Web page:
TRB Report Recommends Significant Rail Regulatory Changes
Date: June 12, 2015
On June 10, 2015 the Transportation Research Board (TRB) of the National Academy of Sciences issued a report detailing a comprehensive study of the nation’s railroad transportation system since the enactment of the Staggers Rail Act of 1980. Congress originally requested this study in 2005, but did not appropriate funds until 2012.
The report, “Modernizing Freight Rail Regulation,” closely examines regulatory provisions for maximum rate protections, the common carrier obligation, railroad revenue adequacy determinations, railroad merger approvals and competitive access, issues that are at the center of the current regulatory debate between shippers and railroads. The report finds many aspects of the current law outdated and economically invalid and makes the following seven recommendations for modernizing freight rail regulation:
- Repeal the 180 percent revenue-to-variable cost formula and develop competitive rate benchmarking methods to replace URCS in screening rates for eligibility to be challenged.
- Expedite market dominance determinations through strict time limits and do not limit the types of evidence that can be used to assess market dominance, such as product and geographic competition.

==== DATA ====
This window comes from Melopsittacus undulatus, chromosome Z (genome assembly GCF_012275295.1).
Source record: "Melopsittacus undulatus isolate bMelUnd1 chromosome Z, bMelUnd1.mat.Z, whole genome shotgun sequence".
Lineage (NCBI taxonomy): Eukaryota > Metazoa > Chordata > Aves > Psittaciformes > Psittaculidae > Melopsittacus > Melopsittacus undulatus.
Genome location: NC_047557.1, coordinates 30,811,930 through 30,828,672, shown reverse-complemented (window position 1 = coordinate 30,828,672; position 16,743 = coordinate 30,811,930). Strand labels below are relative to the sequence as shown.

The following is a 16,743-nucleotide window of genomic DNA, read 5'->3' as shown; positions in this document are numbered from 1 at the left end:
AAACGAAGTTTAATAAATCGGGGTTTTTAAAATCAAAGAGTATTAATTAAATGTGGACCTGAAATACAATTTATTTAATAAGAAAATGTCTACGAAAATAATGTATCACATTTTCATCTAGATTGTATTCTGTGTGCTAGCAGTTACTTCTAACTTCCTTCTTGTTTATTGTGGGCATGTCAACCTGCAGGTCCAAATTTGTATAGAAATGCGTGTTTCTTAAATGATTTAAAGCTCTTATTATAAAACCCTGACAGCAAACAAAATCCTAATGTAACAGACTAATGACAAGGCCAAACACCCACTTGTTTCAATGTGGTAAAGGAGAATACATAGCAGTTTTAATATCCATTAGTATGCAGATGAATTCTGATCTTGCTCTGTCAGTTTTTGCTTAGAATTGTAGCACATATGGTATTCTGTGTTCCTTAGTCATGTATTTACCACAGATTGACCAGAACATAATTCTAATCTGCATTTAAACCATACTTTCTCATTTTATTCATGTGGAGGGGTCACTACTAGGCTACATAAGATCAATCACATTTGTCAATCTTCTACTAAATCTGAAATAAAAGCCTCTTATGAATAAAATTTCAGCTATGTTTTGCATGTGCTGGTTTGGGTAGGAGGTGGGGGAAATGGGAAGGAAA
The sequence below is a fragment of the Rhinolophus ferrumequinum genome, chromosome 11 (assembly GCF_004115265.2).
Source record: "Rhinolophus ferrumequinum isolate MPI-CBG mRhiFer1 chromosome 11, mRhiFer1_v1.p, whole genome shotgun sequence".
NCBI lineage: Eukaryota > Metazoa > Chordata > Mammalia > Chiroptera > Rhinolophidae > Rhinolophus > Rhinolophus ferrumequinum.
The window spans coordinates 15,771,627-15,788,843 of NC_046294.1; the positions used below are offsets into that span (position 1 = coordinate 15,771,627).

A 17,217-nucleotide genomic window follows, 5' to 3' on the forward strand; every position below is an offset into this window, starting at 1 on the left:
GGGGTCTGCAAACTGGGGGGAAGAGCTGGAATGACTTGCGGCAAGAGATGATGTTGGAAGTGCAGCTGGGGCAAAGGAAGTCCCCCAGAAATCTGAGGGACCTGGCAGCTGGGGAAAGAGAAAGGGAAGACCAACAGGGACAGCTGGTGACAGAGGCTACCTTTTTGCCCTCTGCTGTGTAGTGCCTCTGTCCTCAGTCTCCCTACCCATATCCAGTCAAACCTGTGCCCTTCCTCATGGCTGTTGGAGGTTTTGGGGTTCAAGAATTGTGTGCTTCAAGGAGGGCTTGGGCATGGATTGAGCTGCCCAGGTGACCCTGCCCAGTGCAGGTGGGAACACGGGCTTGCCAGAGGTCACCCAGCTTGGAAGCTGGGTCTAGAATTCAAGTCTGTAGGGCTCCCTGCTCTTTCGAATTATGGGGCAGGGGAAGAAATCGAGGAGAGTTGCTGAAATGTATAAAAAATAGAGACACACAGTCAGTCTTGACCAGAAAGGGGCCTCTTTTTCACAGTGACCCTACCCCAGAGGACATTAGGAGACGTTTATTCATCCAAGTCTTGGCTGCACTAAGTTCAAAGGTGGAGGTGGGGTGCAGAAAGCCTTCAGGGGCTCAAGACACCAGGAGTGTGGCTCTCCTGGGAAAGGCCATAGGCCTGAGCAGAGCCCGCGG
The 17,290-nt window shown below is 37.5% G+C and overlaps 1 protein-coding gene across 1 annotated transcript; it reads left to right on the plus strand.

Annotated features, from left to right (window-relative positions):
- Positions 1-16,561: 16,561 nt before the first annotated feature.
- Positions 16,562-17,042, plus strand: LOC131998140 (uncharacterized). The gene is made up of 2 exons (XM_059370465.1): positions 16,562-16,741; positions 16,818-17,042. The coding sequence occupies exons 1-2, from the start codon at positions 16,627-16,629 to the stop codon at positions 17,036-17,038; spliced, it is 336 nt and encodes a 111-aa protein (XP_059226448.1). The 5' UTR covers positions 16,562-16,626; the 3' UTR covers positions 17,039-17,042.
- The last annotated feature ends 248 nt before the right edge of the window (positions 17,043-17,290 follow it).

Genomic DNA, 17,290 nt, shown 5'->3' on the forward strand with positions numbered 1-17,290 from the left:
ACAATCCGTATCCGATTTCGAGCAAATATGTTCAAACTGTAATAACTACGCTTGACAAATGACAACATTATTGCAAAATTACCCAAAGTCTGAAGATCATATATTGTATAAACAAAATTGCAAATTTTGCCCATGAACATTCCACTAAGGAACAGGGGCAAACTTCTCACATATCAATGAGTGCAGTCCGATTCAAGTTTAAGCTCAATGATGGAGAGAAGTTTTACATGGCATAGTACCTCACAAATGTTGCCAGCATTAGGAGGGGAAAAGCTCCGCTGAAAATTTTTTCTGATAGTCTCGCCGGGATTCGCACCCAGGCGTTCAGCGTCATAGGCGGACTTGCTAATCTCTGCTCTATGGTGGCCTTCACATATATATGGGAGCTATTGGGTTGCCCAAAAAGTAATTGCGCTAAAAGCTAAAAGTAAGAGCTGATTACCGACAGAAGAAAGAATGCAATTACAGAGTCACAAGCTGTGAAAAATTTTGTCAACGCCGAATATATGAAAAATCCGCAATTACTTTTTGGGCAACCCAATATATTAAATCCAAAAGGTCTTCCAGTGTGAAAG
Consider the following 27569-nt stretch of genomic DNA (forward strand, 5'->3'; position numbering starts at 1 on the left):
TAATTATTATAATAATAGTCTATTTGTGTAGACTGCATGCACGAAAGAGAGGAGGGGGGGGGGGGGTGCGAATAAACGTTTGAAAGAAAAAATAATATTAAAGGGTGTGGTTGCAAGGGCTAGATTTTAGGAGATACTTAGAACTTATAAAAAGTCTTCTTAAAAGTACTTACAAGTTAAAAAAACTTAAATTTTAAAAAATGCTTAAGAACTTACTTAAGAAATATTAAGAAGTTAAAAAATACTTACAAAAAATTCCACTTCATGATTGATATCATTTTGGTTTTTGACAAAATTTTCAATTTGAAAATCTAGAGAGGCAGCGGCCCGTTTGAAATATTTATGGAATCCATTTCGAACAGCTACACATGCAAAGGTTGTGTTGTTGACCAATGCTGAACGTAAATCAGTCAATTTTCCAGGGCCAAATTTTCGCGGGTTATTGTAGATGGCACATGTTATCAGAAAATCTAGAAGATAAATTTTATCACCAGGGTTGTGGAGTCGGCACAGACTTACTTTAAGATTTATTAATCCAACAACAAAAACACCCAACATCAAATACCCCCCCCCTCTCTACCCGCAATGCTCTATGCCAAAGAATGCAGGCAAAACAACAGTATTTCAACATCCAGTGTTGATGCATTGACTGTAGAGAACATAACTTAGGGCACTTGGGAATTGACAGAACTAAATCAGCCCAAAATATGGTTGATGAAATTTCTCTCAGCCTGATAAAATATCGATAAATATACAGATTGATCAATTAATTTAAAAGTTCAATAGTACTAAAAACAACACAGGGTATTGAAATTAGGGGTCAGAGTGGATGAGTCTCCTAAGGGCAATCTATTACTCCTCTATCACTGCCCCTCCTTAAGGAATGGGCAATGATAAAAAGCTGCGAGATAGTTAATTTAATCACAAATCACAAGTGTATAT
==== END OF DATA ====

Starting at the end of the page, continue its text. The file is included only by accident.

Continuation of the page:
- Replace STB rate reasonableness hearings with final-offer arbitration procedures that compel faster rulings.
- Allow reciprocal switching as a remedy for unreasonable rates.
- Replace annual revenue adequacy determinations with periodic monitoring and assessment of industrywide economic and competitive conditions.
- Transfer merger review authority to the antitrust agencies and apply customary antitrust principles rather than a public interest standard.
- Undertake a strategic review of STB data programs to simplify or discontinue the reporting of little-used data and to support the other recommended changes in the STB’s regulatory practices and approaches.
These recommendations have the potential to frame the debate over rail regulatory reforms in the coming years.
A free PDF of the full report is available for download.
FOR MORE INFORMATION
For more information, please contact:
Karyn A. Booth
Sandra L. Brown
Jeffrey O. Moreno
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